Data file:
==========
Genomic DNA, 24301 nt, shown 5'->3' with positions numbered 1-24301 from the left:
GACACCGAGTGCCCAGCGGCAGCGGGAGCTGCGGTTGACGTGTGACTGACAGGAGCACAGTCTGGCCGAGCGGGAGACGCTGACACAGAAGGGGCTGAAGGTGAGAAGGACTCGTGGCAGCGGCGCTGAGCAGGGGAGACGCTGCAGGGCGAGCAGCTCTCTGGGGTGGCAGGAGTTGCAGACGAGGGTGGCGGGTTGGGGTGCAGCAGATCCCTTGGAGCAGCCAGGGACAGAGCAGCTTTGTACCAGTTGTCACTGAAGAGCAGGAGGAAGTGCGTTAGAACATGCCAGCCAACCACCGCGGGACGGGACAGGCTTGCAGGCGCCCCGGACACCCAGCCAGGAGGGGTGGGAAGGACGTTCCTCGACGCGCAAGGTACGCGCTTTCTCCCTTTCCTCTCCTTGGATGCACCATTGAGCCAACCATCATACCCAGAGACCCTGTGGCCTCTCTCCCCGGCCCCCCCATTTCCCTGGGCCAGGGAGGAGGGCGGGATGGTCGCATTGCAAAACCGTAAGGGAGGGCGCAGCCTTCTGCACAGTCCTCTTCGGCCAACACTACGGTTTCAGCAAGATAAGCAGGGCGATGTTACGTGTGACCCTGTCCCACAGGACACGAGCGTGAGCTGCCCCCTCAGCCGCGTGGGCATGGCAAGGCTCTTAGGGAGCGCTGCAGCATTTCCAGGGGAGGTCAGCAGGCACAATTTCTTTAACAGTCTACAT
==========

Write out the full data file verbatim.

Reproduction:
Genomic DNA, 24301 nt, shown 5'->3' with positions numbered 1-24301 from the left:
GACACCGAGTGCCCAGCGGCAGCGGGAGCTGCGGTTGACGTGTGACTGACAGGAGCACAGTCTGGCCGAGCGGGAGACGCTGACACAGAAGGGGCTGAAGGTGAGAAGGACTCGTGGCAGCGGCGCTGAGCAGGGGAGACGCTGCAGGGCGAGCAGCTCTCTGGGGTGGCAGGAGTTGCAGACGAGGGTGGCGGGTTGGGGTGCAGCAGATCCCTTGGAGCAGCCAGGGACAGAGCAGCTTTGTACCAGTTGTCACTGAAGAGCAGGAGGAAGTGCGTTAGAACATGCCAGCCAACCACCGCGGGACGGGACAGGCTTGCAGGCGCCCCGGACACCCAGCCAGGAGGGGTGGGAAGGACGTTCCTCGACGCGCAAGGTACGCGCTTTCTCCCTTTCCTCTCCTTGGATGCACCATTGAGCCAACCATCATACCCAGAGACCCTGTGGCCTCTCTCCCCGGCCCCCCCATTTCCCTGGGCCAGGGAGGAGGGCGGGATGGTCGCATTGCAAAACCGTAAGGGAGGGCGCAGCCTTCTGCACAGTCCTCTTCGGCCAACACTACGGTTTCAGCAAGATAAGCAGGGCGATGTTACGTGTGACCCTGTCCCACAGGACACGAGCGTGAGCTGCCCCCTCAGCCGCGTGGGCATGGCAAGGCTCTTAGGGAGCGCTGCAGCATTTCCAGGGGAGGTCAGCAGGCACAATTTCTTTAACAGTCTACAT